Picky eater Do's and Don'ts

Written by Catherine Saxelby on Wednesday, 09 January 2013. Posted in Family and kids
Tagged: children, family, family fare, fussy eaters, healthy cooking, healthy eating, kids, vegetables

Picky eater Do's and Don'ts

Fussy eaters driving you mad? Feeling guilty or frustrated when the kids won't eat a balanced meal you've cooked? Many children refuse to eat vegetables with their stronger sometimes-bitter flavour but many get stubborn over plainer everyday foods such as milk, meat and fruit. I know. We had a fussy eater who drove us mad! So these are my ideas for getting from yuk to yum that may work for you.

Don't:

  • Let them fill up on fluid (juice, milk, cordial, even water) just before a meal.
  • Force toddlers to eat when they're not hungry, tired or just plain not interested.
  • Take the easy way out by buying them pizza or take-away instead of home cooked meals. Take aways are notoriously high in fat with little nutrition.
  • Think a vitamin supplement can replace food. It can replace some things (vitamin C or iron) but not everything nutritionally that's in food.
  • Bribe them with a reward of sweets or ice cream if they eat what you want. Bribes - "eat your broccoli if you want ice-cream" - tend to backfire over time. Children will swallow an unappetising food (or medicine) in order to get the reward, but that doesn't make them like it. Usually they end up disliking it intensely!
  • Keep offering new foods even if kids reject them at first. They need to see them at least five times before they look "familiar".
  • Hurry them. Fussy eaters are often slow eaters who dawdle over their plate. Let them sit and eat slowly while you get on with other things. Or sit and read them a book whilst they're eating.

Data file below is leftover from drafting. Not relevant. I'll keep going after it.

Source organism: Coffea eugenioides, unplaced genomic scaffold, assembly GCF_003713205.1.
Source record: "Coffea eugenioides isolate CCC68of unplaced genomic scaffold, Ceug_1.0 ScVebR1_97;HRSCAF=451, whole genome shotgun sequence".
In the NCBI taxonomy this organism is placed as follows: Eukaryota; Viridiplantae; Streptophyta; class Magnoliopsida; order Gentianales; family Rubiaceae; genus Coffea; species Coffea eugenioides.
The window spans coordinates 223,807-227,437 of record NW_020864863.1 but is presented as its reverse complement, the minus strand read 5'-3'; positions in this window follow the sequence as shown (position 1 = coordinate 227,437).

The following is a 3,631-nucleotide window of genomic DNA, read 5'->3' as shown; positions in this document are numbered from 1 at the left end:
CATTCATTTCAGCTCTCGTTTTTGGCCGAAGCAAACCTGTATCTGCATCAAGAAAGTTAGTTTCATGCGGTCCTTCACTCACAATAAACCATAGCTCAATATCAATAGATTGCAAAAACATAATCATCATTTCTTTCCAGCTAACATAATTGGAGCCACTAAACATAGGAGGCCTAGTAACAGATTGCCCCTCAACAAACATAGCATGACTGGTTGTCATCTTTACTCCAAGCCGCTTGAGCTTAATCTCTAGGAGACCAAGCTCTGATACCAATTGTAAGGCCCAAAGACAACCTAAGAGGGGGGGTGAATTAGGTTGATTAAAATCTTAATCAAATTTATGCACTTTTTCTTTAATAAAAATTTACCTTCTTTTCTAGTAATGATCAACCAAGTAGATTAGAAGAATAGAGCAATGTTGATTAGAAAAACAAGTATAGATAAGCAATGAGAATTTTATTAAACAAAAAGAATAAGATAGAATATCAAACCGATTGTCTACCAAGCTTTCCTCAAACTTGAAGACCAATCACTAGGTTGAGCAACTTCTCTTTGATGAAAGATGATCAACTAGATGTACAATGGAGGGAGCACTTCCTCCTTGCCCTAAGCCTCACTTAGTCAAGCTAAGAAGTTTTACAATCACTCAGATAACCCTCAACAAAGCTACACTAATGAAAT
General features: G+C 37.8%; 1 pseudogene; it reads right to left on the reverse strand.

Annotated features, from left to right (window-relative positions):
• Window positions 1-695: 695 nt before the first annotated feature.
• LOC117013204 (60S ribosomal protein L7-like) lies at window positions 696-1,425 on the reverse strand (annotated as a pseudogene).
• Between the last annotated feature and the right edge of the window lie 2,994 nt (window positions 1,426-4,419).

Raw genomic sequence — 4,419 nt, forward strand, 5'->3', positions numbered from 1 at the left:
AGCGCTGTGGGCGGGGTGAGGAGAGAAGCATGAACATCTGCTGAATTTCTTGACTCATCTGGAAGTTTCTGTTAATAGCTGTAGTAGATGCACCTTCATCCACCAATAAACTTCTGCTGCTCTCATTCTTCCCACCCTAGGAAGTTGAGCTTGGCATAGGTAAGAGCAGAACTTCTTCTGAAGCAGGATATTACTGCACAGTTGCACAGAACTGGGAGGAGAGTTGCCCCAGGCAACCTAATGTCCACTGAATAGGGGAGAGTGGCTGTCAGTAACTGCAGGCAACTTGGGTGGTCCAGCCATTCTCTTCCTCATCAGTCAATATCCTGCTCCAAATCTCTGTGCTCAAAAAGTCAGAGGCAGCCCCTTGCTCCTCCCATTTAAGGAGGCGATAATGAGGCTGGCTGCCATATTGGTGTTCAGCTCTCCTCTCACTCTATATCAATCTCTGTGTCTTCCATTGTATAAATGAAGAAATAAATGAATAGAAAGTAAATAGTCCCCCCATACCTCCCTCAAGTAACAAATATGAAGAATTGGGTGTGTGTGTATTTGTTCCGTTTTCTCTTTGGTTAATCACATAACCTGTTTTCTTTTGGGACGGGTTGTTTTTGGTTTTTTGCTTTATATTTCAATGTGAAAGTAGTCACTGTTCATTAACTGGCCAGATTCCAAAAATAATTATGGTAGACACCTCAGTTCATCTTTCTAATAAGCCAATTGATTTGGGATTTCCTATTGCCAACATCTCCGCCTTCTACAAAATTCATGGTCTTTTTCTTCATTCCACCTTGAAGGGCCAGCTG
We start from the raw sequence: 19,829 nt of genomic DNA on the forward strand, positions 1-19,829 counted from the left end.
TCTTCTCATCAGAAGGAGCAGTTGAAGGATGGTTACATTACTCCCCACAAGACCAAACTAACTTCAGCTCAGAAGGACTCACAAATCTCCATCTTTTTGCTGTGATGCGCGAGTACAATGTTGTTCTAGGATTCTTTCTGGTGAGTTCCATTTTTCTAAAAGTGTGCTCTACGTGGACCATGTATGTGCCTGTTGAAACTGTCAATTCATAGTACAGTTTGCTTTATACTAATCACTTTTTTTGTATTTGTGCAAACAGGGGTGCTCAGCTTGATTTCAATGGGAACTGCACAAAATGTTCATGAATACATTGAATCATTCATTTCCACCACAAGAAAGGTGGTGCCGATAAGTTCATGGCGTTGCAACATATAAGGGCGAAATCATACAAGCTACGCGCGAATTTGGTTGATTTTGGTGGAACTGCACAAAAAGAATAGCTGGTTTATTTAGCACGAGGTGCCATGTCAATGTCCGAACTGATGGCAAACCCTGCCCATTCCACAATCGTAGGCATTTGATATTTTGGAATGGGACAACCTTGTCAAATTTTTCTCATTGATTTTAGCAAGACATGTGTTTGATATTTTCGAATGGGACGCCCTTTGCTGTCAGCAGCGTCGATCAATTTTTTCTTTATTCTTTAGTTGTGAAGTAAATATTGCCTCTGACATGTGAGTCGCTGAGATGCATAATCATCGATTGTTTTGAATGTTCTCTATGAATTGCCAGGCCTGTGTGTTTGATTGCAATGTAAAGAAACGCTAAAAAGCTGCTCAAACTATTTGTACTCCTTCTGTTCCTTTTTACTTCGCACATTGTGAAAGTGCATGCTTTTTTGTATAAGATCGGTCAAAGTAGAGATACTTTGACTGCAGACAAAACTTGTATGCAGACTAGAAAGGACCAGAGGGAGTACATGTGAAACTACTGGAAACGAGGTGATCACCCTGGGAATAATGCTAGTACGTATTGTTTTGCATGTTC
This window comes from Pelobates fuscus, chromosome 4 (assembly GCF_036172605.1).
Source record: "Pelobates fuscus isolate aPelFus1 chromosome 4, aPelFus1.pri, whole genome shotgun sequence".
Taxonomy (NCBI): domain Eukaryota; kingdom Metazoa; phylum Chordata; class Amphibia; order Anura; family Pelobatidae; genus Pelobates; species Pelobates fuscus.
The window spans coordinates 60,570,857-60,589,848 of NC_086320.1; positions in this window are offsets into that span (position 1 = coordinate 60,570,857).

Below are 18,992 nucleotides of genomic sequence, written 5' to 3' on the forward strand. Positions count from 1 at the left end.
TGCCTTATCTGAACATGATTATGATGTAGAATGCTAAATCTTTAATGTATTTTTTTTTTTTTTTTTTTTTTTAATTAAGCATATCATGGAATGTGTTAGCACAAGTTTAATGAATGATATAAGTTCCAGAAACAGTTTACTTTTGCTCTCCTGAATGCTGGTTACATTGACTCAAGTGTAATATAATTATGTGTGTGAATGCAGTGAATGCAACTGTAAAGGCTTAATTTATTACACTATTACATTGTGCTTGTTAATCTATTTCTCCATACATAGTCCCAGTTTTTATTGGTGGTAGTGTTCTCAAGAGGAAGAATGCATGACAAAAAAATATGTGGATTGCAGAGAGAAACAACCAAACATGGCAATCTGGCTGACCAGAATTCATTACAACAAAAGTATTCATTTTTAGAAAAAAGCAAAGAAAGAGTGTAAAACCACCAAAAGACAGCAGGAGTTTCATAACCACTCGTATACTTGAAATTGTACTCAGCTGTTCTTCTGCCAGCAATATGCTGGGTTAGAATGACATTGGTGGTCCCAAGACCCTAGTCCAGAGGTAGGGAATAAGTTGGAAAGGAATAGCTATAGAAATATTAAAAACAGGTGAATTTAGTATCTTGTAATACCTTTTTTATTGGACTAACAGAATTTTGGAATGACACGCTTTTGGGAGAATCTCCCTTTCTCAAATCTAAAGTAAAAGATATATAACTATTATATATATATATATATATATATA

• Ignore problems that interfere with eating such as teething, sore throat, blocked nose or upset tummy. If your child keeps complaining about something, get them checked out by the doctor.

Do:

  • Set the example. Eat well yourself (and enjoy it!).
  • Serve small portions. Small meals with snacks in-between goes down better than three big meals a day.
  • Have a routine and keep mealtimes regular and familiar. Putting dinner on the table at 8pm is usually too late for little ones and they simply are too tired to eat.
  • Let them help in the kitchen. Kids eat up if they can serve themselves or help make it.

Find a substitute. There's many alternatives that supply the same nutrients. For instance:
If they hate vegetables, offer them fruit (vitamin C, folate, fibre).
If they won't drink milk, buy yoghurt or cheese (calcium, protein)
If they dislike chewing meat, try mince dishes, chicken, soft-cooked eggs, fish or baked beans (iron, zinc, protein, B vitamins)

Catherine Saxelby

About the Author

Complete Food and Nutrition Companion

Catherine Saxelby's Complete Food and Nutrition Companion

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Catherine Saxelby knows nutrition! From fast food to fat loss, she has written, researched and talked about virtually every aspect of healthy eating. Catherine is an award-winning nutritionist, food commentator, blogger and the author of 10 books.

Her book Nutrition for Life has clocked up sales of almost 500,000, making it one of the most enduring and popular general nutrition books. Her latest book - Catherine Saxelby's Food and Nutrition Companion - sums up all you need to know to eat well.

Comments (1)

  • Linda

    Linda

    09 January 2013 at 07:21 |
    My daughter would eat a heap of vegies if she could steal them from the chopping board, but treated them as poison if I served them with her dinner. She also ate frozen peas straight from the freezer!

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